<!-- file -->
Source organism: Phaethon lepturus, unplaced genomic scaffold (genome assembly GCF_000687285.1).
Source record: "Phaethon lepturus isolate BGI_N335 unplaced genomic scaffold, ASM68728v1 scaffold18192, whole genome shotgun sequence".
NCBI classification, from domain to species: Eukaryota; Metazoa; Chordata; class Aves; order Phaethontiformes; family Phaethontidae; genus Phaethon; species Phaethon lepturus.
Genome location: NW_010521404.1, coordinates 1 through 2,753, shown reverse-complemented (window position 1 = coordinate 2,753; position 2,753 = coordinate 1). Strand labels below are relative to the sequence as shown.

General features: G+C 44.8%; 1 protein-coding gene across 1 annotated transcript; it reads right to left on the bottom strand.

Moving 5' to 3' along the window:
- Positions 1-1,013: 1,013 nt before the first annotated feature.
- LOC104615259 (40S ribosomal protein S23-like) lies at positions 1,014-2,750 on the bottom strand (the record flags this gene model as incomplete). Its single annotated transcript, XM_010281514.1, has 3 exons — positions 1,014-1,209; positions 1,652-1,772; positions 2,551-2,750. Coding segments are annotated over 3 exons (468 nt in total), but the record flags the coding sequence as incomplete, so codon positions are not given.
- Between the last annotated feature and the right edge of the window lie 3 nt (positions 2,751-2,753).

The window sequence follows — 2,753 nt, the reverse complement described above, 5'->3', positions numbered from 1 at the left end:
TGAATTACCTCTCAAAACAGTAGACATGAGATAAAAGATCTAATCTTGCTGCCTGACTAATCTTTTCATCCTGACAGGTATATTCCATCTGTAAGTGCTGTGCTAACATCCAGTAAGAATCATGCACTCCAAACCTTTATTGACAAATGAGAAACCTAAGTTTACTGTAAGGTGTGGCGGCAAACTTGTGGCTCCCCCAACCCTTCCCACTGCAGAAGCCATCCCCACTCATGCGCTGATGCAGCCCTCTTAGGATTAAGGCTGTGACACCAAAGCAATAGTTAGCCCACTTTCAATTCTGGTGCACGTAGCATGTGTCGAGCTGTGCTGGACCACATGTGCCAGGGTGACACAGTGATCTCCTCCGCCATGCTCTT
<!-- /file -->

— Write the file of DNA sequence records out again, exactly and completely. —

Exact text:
Source organism: Phaethon lepturus, unplaced genomic scaffold (genome assembly GCF_000687285.1).
Source record: "Phaethon lepturus isolate BGI_N335 unplaced genomic scaffold, ASM68728v1 scaffold18192, whole genome shotgun sequence".
NCBI classification, from domain to species: Eukaryota; Metazoa; Chordata; class Aves; order Phaethontiformes; family Phaethontidae; genus Phaethon; species Phaethon lepturus.
Genome location: NW_010521404.1, coordinates 1 through 2,753, shown reverse-complemented (window position 1 = coordinate 2,753; position 2,753 = coordinate 1). Strand labels below are relative to the sequence as shown.

General features: G+C 44.8%; 1 protein-coding gene across 1 annotated transcript; it reads right to left on the bottom strand.

Moving 5' to 3' along the window:
- Positions 1-1,013: 1,013 nt before the first annotated feature.
- LOC104615259 (40S ribosomal protein S23-like) lies at positions 1,014-2,750 on the bottom strand (the record flags this gene model as incomplete). Its single annotated transcript, XM_010281514.1, has 3 exons — positions 1,014-1,209; positions 1,652-1,772; positions 2,551-2,750. Coding segments are annotated over 3 exons (468 nt in total), but the record flags the coding sequence as incomplete, so codon positions are not given.
- Between the last annotated feature and the right edge of the window lie 3 nt (positions 2,751-2,753).

The window sequence follows — 2,753 nt, the reverse complement described above, 5'->3', positions numbered from 1 at the left end:
TGAATTACCTCTCAAAACAGTAGACATGAGATAAAAGATCTAATCTTGCTGCCTGACTAATCTTTTCATCCTGACAGGTATATTCCATCTGTAAGTGCTGTGCTAACATCCAGTAAGAATCATGCACTCCAAACCTTTATTGACAAATGAGAAACCTAAGTTTACTGTAAGGTGTGGCGGCAAACTTGTGGCTCCCCCAACCCTTCCCACTGCAGAAGCCATCCCCACTCATGCGCTGATGCAGCCCTCTTAGGATTAAGGCTGTGACACCAAAGCAATAGTTAGCCCACTTTCAATTCTGGTGCACGTAGCATGTGTCGAGCTGTGCTGGACCACATGTGCCAGGGTGACACAGTGATCTCCTCCGCCATGCTCTT